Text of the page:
Since at least as early as the 17th century, the shoreline and area adjacent to the cooperage was used for fisheries and shipping-related activities. It was initially used as part of a seasonal "fishing room" for processing and drying codfish. Subsequently, it was used for an expanding mercantile enterprise owned and operated by the Taverner, Lester, Garland and Ryan families.
An early painting of the Lester Premises suggests that a smaller cooperage may have been erected in the meadow in the 1760s. Two other illustrations of the Lester Premises show what are thought to be cooperages. The earliest (produced by an unknown artist) is thought to date from the 1760s and shows a rather small, single-storey building with a steep-pitched gable roof situated at the north end of the premises behind two shoreline structures. The second illustration of the premises shows what is thought to be a cooperage produced by Royal Engineer Thomas Skinner circa 1800. It highlights what appears to be an entirely new and significantly larger, possibly two-storey building with a hip roof, in more or less the same location, but with the main axis oriented in the opposite direction.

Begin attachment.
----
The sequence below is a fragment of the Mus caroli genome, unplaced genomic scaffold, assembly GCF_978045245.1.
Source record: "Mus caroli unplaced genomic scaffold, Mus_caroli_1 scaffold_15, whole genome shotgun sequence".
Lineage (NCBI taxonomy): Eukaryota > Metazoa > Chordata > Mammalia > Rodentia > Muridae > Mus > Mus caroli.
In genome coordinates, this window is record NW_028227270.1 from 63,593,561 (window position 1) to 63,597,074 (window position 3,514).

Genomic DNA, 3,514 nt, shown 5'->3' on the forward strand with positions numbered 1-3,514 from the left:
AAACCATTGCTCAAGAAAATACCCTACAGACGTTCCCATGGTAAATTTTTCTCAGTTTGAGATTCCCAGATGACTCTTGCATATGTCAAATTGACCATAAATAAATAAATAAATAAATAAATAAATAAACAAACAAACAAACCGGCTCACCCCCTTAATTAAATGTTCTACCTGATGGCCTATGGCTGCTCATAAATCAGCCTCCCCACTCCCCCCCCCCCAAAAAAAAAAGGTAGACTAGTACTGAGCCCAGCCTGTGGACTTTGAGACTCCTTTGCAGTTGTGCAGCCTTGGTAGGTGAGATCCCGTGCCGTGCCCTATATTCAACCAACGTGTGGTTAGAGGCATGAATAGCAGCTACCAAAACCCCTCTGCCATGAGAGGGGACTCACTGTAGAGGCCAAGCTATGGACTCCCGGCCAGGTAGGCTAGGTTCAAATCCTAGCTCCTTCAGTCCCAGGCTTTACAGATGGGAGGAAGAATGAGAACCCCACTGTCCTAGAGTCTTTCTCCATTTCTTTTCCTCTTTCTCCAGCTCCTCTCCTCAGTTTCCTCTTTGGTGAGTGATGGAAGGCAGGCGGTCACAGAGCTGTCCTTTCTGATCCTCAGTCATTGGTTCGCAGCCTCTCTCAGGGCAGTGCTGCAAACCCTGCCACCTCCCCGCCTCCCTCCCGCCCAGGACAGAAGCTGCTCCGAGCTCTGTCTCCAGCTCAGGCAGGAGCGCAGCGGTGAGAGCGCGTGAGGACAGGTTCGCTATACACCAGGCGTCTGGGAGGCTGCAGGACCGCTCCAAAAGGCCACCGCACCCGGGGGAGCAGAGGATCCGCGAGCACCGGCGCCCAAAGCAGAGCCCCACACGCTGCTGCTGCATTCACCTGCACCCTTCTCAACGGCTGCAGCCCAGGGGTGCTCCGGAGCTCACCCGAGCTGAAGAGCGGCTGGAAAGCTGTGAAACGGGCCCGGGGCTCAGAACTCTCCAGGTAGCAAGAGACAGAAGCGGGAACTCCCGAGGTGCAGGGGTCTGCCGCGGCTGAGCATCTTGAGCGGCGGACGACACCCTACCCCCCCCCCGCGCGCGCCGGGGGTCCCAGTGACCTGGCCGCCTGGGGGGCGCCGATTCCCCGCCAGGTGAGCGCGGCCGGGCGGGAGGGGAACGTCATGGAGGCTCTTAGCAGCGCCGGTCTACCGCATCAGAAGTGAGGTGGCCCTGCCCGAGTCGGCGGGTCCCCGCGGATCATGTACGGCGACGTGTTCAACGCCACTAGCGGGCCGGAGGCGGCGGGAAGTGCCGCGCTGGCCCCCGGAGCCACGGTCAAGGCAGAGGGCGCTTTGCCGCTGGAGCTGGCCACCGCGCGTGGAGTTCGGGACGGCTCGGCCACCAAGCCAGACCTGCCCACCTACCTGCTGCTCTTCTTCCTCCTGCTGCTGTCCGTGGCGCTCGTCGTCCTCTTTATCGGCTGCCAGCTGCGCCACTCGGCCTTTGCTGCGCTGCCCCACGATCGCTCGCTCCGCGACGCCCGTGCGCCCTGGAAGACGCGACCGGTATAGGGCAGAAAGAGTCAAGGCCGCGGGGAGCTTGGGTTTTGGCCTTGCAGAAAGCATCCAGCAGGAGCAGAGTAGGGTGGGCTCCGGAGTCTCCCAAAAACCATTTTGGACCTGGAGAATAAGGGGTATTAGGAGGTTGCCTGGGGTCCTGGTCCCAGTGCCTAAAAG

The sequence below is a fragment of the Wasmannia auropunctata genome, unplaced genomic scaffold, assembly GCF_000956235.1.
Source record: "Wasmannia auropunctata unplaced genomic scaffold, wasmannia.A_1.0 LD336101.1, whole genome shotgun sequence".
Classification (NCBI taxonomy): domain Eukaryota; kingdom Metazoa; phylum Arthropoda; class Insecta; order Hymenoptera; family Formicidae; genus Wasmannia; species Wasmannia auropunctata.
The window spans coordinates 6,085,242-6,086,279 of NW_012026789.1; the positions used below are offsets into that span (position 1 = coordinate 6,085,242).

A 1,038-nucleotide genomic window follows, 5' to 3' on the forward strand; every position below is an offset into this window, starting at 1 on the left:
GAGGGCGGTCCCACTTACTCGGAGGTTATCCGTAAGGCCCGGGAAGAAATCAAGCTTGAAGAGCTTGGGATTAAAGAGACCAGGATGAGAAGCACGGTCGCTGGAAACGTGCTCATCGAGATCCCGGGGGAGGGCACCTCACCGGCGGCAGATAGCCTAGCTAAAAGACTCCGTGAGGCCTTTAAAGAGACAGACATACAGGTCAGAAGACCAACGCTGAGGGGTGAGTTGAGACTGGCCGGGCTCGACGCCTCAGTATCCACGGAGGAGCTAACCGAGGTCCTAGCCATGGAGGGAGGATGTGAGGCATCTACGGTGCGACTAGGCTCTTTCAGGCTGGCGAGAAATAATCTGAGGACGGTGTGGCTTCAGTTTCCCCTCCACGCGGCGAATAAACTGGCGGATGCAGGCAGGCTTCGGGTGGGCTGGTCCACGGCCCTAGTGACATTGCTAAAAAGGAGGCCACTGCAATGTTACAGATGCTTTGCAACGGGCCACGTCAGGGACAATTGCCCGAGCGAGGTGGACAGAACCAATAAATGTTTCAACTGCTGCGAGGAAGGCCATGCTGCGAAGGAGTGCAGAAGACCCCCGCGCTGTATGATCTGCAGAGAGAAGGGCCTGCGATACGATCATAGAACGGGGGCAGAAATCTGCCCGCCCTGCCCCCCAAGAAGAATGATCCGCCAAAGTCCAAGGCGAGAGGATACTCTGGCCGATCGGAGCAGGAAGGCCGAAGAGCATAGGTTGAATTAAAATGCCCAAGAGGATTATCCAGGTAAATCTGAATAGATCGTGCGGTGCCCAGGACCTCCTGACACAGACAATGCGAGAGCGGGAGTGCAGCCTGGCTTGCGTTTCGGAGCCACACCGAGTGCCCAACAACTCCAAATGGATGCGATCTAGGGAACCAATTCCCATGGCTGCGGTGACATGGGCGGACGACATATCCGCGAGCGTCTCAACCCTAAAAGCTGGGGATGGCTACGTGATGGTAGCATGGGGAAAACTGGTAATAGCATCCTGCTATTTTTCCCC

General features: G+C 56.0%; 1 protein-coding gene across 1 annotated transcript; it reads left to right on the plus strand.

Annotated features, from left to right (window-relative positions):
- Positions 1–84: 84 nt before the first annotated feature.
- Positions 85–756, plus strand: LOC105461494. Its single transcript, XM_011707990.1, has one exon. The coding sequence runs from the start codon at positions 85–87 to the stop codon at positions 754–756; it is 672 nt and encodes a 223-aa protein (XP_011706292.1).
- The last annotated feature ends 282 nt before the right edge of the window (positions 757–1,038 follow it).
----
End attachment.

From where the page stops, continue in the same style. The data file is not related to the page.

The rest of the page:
Another extremely useful representation of the Trinity cooperage appears in an early twentieth century photograph of the harbour and north end premises taken from a point of land to the southeast. The photograph shows clearly the 2.5-storey cooperage with a gable roof in the area to the north of the Ryan’s Shop. It has a chimney at the north end and what appears to be entrances situated mid-way along the east wall facing the water and the other on the south wall. This reflects our cooperage reconstruction.
In 2007, construction began to rebuild this structure and it officially opened in 2008. It now operates as a living history museum where you can see the cooper at work producing many items that would have been made at the time the original building stood.
The cooperage is open from mid-May to mid-October from 9:30 am - 5:00 pm daily. The price of admission is $20.00 per person. Children six years and younger are admitted free of charge. Admission includes entry to seven historic sites in the town: Visitors Centre, Lester-Garland House, Lester-Garland Premises (Ryan’s Shop), Cooperage, Green Family Forge, Hiscock House and the Trinity Museum. Visitors may purchase their admission pass at any of the seven historic sites.